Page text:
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The Worth-It Equation

While it may seem like a simple decision, deciding whether a purchase is worth the cost can actually get quite complicated. How do you value a new bike, a pair of shoes or a concert ticket? How can we be sure that every voluntary effort is really worth it?

If you've ever agonized over these questions, you may be interested in learning more about the "Worth It" equation. That's how it works.

Is it worth buying?

Before making a major purchase, consider whether the item is worth the time it will take to make that amount of money. For example, let's say you want to buy the new iPhone model that costs $800. Her hourly rate at work is $35, so it would take you about 23 hours – or just over half a work week – to earn enough to pay for this iPhone.

So in this case you would be considering whether or not the phone is worth 23 hours of work. The answer may depend on how long you've waited to buy a new phone and how much you love your job.

You can use this calculation for both large and small purchases. For example, if you buy an $80 pair of jeans and your hourly rate is $40, consider whether the jeans are worth two hours at your job. If you love how you look in jeans, then maybe two hours of work is nothing. But if you're on the fence, then two hours can seem like a bit much.

Other factors to consider before purchasing

Does this purchase save me time?

One of my favorite ways to spend money is to buy my time back. This includes paying someone else to mow the lawn, clean the house, and deliver groceries. Freeing up time is an underrated way of spending money, especially when I can use that time to do something I love like hanging out with friends, watching a movie, or just relaxing with my pets.

Since I'm self-employed, I can also work during this time and end up making more money than I have to spend outsourcing the task.

Does this purchase give me joy or peace of mind?

Not every item we buy has to have a utilitarian purpose. It's perfectly okay to buy things because we think they'll make us happier in some way.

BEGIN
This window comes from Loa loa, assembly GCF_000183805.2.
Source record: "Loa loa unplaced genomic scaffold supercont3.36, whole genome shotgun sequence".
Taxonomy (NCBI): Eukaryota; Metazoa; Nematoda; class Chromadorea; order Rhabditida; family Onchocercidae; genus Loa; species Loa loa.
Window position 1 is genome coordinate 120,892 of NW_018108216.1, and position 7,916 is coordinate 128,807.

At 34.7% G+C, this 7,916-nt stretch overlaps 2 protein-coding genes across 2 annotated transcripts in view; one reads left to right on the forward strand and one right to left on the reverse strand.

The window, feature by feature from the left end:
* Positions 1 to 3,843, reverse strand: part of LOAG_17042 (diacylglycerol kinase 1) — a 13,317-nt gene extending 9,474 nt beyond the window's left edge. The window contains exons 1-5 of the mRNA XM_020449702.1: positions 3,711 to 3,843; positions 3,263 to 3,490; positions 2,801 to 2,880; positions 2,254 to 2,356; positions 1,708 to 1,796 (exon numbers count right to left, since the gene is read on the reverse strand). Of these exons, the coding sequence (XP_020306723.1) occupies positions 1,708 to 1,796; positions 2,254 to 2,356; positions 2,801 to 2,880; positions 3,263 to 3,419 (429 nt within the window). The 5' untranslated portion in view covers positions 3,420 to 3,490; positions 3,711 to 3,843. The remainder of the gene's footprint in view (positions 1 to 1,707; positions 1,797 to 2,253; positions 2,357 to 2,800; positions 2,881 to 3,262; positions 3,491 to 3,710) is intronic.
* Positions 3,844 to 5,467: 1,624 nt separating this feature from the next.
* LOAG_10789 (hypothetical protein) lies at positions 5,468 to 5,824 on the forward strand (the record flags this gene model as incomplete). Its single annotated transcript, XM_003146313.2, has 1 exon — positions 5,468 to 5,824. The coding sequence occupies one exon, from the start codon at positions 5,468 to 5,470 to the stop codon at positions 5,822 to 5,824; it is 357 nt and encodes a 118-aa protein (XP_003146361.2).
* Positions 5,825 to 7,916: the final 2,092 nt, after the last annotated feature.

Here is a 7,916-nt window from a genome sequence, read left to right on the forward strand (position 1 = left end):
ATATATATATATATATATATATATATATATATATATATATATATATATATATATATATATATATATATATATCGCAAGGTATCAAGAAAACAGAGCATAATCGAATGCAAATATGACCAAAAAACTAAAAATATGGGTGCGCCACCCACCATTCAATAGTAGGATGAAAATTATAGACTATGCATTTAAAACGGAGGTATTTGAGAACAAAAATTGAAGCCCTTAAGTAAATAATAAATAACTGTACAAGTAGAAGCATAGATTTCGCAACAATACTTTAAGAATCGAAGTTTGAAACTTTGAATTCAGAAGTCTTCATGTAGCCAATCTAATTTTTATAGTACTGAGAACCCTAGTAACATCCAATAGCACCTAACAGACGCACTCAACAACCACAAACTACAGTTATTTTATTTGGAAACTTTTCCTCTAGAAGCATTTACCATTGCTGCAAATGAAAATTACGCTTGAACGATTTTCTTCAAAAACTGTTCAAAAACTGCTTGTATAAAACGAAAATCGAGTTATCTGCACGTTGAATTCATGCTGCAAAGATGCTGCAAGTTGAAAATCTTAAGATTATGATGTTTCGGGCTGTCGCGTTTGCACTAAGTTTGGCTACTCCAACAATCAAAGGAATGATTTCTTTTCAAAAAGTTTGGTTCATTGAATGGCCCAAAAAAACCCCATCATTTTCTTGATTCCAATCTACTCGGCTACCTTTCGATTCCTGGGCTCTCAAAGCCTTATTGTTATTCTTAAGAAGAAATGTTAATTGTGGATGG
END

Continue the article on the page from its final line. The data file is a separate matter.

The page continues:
I'm trying to use the Marie Kondo benchmark. When I think about an unnecessary purchase, I ask myself if the item will bring joy. If a dress makes me happy when I put it on, I buy it. But if I'm just tempted because it's 50% cheaper, I'll (usually) put it back on the pole.

If you set the bar high enough, you'll get items you really love. This also reduces clutter and buyer regret.

Will this purchase generate income?

The classic quote about spending money to make money is often true. As you invest in your career, you may need to attend a class or conference before you see real progress.

In 2014, I attended a financial media conference to support my new hobby of blogging about my student loan debt. I spent about $800 for the four day event hoping I would learn how to monetize my writing.

At the conference, I networked with other attendees and landed a few freelance writing assignments. After a few months, the conference had paid for itself. After a year, I was making as much money freelance writing as I was doing my day job.

Will this purchase improve my quality of life?

Growing up, my frugal mom loved clipping coupons and looking for the best deals. But she always told me to spend money on my health.

Now that I'm in my 30s, I'm taking her advice to heart by prioritizing my physical and mental health. My husband and I buy quality groceries, spend thousands on equipment for our home gym, and pay for therapy sessions out of pocket.

Even if these expenses take up a large part of our budget, they are worth their price. When you pay for therapy or a gym membership, you may not make money directly, but you are investing in something more valuable – a healthy future.

How often will I use it?

I hate blow drying my hair and am always looking for a way to speed up the process. When I heard about a Dyson hair dryer that could speed up the hair drying process, I immediately wanted one. I planned to use a birthday check from my parents to cover the cost.

But eventually I realized that I wasn't going to use the $400 blow dryer often enough to justify the expense. While I could afford it – and it would probably make my life easier – I couldn't justify paying that much for something I only use a few times a month.

Am I buying it to not feel my feelings?

The concept of retail therapy is well known. When you're feeling down, you go shopping to cheer yourself up.

But in my experience, retail therapy is a fleeting cure. When the shopping high wears off, something worse usually sets in: the shopper's remorse. Now you feel even worse for spending money on something you didn't really want or need.

Before you buy anything, ask yourself if you're spending money just to feel better or if you're avoiding your feelings. If you are, you should be doing something more meaningful instead. That might mean calling a friend, walking your dog, or watching an episode of your favorite TV show.

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Zina Kumok (157 posts)

Zina Kumok is a freelance writer specializing in personal finance. A former reporter, she has covered murder trials, the Final Four and everything in between. She has been featured in Lifehacker, DailyWorth, and Time. Read how Conscious Coins paid off $28,000 in student loans in three years.

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